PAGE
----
Maersk warns customers they must help pay its bigger fuel bills after 2020
Facing an extra fuel bill of more than $2bn a year, as a consequence of the ...
The tragedy of the Maersk Honam continued to unfold on the Indian Ocean today when Maersk Line announced that three of the four missing crew had been found dead.
It added that the search for the last unaccounted crew member had been called off.
“Given the time passed and the severe fire damages of the vessel, we must conclude that we have lost all four colleagues who have been missing since the fire broke out on 6 March,” said the carrier.
All next of kin have been informed, the company said. “Our most heartfelt condolences go out to families of our deceased colleagues. We share their sorrow and will do our outmost to support them at this devastating time,” chief operating officer Søren Toft said.
Search parties on the vessel are continuing to work, as are fire-fighting efforts led by Smit Salvage and Ardent.
The line said 22 crew members who were evacuated “have received medical treatment and the majority have been released from hospitals. Colleagues who initially received intensive care have been moved to a general ward and are recovering well. A crisis psychologist has been made available to all crew”.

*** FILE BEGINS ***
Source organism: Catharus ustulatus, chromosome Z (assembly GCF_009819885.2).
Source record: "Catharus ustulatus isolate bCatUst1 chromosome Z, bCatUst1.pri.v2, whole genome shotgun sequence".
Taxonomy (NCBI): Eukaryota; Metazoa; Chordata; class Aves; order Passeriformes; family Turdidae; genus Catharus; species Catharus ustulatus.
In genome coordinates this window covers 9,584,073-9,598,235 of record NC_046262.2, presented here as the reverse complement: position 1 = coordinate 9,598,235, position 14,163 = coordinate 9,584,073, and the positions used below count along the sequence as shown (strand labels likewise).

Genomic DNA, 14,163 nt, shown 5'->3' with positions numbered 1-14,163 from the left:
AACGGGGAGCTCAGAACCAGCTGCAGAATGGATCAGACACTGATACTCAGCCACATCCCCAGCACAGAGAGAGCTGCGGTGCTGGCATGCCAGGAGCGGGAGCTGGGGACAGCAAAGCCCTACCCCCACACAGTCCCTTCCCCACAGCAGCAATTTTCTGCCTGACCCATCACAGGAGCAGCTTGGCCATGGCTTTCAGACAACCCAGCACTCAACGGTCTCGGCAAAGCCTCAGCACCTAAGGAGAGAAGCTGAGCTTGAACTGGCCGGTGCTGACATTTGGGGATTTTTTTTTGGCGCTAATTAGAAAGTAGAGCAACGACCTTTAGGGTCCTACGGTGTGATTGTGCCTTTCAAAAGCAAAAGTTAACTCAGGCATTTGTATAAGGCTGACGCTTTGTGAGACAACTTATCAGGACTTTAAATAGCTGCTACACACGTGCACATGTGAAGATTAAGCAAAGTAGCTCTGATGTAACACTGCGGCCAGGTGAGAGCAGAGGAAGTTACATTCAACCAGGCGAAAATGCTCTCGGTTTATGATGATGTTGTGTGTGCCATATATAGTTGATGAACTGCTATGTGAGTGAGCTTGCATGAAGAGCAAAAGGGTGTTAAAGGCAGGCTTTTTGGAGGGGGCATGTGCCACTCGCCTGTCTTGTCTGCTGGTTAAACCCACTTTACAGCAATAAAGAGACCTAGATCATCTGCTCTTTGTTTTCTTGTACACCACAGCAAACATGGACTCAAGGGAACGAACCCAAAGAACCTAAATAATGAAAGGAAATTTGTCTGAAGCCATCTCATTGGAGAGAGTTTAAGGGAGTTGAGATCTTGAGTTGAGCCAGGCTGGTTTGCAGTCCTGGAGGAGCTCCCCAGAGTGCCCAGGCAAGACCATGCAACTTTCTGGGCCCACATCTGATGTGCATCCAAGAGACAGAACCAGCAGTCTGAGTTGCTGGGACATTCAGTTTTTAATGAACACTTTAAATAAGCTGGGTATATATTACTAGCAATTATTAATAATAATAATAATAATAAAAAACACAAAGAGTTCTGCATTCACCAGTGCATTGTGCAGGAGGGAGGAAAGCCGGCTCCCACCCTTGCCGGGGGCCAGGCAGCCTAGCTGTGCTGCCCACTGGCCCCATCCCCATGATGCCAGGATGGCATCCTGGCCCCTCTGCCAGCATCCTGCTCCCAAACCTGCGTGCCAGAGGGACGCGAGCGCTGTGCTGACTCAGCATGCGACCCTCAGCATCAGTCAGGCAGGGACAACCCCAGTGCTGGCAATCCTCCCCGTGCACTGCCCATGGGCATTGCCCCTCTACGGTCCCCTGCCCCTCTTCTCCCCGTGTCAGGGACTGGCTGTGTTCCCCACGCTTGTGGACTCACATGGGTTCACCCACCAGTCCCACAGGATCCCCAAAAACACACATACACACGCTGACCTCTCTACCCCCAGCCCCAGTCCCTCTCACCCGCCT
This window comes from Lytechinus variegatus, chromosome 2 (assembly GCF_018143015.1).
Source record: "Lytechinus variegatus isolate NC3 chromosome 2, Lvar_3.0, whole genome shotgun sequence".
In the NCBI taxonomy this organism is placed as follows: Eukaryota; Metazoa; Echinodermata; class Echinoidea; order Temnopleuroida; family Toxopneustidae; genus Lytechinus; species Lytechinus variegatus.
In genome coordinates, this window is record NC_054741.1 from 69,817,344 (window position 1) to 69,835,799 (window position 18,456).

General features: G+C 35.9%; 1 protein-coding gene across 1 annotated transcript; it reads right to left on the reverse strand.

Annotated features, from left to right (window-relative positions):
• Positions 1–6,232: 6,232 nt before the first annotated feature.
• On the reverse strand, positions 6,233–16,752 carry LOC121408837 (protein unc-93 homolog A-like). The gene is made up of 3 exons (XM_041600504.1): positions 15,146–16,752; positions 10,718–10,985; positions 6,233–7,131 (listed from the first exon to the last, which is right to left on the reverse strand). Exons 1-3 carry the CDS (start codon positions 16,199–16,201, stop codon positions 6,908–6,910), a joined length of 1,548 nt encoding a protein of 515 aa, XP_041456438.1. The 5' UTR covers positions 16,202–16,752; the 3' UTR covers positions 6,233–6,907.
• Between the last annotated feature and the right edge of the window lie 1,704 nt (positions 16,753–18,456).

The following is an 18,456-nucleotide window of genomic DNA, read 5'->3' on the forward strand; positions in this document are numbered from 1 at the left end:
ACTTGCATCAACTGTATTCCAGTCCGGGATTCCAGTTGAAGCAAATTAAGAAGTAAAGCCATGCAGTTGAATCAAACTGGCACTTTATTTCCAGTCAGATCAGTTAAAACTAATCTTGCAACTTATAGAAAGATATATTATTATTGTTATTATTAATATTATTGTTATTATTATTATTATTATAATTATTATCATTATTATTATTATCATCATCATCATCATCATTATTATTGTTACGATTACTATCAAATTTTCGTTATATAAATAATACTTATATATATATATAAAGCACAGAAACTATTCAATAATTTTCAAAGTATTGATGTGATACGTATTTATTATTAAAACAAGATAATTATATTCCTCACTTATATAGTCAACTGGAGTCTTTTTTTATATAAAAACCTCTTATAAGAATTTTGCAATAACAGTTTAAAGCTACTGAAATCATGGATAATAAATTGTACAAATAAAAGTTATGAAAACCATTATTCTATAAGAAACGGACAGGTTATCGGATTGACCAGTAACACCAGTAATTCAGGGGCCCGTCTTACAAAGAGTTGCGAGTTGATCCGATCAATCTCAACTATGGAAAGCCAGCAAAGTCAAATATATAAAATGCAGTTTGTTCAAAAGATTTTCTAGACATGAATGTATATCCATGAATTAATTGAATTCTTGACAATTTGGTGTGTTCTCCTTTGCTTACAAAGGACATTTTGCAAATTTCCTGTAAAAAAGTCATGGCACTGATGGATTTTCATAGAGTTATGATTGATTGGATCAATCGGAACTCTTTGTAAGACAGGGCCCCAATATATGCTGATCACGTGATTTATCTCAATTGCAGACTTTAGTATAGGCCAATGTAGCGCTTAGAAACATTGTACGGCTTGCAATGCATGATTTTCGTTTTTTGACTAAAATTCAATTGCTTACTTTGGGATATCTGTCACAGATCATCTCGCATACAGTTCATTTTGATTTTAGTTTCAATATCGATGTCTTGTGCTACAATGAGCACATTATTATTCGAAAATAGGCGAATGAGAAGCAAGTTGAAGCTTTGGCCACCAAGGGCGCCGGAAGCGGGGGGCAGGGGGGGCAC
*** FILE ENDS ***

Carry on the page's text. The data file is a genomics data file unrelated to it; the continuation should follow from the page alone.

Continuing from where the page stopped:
“Our colleagues that were evacuated to local hospitals in varying conditions of health are improving and we are now preparing to bring them back to their families as their condition allows,” Palle Laursen, chief technical officer for Maersk Line, added.
Shippers and forwarders with shipments on the vessel can expect a long wait for their cargo after Maersk and its 2M partner MSC declared general average (GA) late last week.
Law firm Richards Hogg Lindley has been appointed to collect the necessary GA security from shippers before cargo can be released.
This includes a copy of the cargo invoice, an average bond signed by the cargo owner and either an average guarantee for insured cargo signed by its insurers, or a cash deposit for uninsured cargo.